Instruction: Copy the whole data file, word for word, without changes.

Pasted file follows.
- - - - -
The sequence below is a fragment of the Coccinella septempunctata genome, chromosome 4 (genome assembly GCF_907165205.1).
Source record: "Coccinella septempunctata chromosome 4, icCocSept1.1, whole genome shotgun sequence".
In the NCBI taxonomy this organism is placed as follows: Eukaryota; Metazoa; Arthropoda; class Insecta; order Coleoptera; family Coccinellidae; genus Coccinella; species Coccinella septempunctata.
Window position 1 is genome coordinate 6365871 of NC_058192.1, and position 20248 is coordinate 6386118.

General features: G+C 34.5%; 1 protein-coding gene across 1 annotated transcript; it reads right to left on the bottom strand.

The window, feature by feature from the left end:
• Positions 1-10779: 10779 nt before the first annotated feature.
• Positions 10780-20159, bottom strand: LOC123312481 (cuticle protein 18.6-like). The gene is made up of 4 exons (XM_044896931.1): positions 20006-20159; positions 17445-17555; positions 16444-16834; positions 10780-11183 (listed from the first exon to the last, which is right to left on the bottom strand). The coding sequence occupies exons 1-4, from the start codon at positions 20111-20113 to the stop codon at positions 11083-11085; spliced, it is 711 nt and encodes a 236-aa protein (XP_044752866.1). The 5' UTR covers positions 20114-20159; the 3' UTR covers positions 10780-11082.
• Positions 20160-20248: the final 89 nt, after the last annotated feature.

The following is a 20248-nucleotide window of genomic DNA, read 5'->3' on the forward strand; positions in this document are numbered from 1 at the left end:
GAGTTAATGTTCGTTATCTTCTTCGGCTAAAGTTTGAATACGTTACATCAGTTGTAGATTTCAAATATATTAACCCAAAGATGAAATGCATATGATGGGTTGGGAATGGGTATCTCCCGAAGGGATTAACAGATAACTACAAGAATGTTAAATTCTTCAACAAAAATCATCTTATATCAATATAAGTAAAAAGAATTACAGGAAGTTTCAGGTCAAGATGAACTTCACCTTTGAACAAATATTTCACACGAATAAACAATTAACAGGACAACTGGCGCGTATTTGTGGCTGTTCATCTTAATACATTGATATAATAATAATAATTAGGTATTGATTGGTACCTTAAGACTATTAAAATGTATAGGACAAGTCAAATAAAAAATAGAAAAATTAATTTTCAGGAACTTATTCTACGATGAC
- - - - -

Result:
The sequence below is a fragment of the Coccinella septempunctata genome, chromosome 4 (genome assembly GCF_907165205.1).
Source record: "Coccinella septempunctata chromosome 4, icCocSept1.1, whole genome shotgun sequence".
In the NCBI taxonomy this organism is placed as follows: Eukaryota; Metazoa; Arthropoda; class Insecta; order Coleoptera; family Coccinellidae; genus Coccinella; species Coccinella septempunctata.
Window position 1 is genome coordinate 6365871 of NC_058192.1, and position 20248 is coordinate 6386118.

General features: G+C 34.5%; 1 protein-coding gene across 1 annotated transcript; it reads right to left on the bottom strand.

The window, feature by feature from the left end:
• Positions 1-10779: 10779 nt before the first annotated feature.
• Positions 10780-20159, bottom strand: LOC123312481 (cuticle protein 18.6-like). The gene is made up of 4 exons (XM_044896931.1): positions 20006-20159; positions 17445-17555; positions 16444-16834; positions 10780-11183 (listed from the first exon to the last, which is right to left on the bottom strand). The coding sequence occupies exons 1-4, from the start codon at positions 20111-20113 to the stop codon at positions 11083-11085; spliced, it is 711 nt and encodes a 236-aa protein (XP_044752866.1). The 5' UTR covers positions 20114-20159; the 3' UTR covers positions 10780-11082.
• Positions 20160-20248: the final 89 nt, after the last annotated feature.

The following is a 20248-nucleotide window of genomic DNA, read 5'->3' on the forward strand; positions in this document are numbered from 1 at the left end:
GAGTTAATGTTCGTTATCTTCTTCGGCTAAAGTTTGAATACGTTACATCAGTTGTAGATTTCAAATATATTAACCCAAAGATGAAATGCATATGATGGGTTGGGAATGGGTATCTCCCGAAGGGATTAACAGATAACTACAAGAATGTTAAATTCTTCAACAAAAATCATCTTATATCAATATAAGTAAAAAGAATTACAGGAAGTTTCAGGTCAAGATGAACTTCACCTTTGAACAAATATTTCACACGAATAAACAATTAACAGGACAACTGGCGCGTATTTGTGGCTGTTCATCTTAATACATTGATATAATAATAATAATTAGGTATTGATTGGTACCTTAAGACTATTAAAATGTATAGGACAAGTCAAATAAAAAATAGAAAAATTAATTTTCAGGAACTTATTCTACGATGAC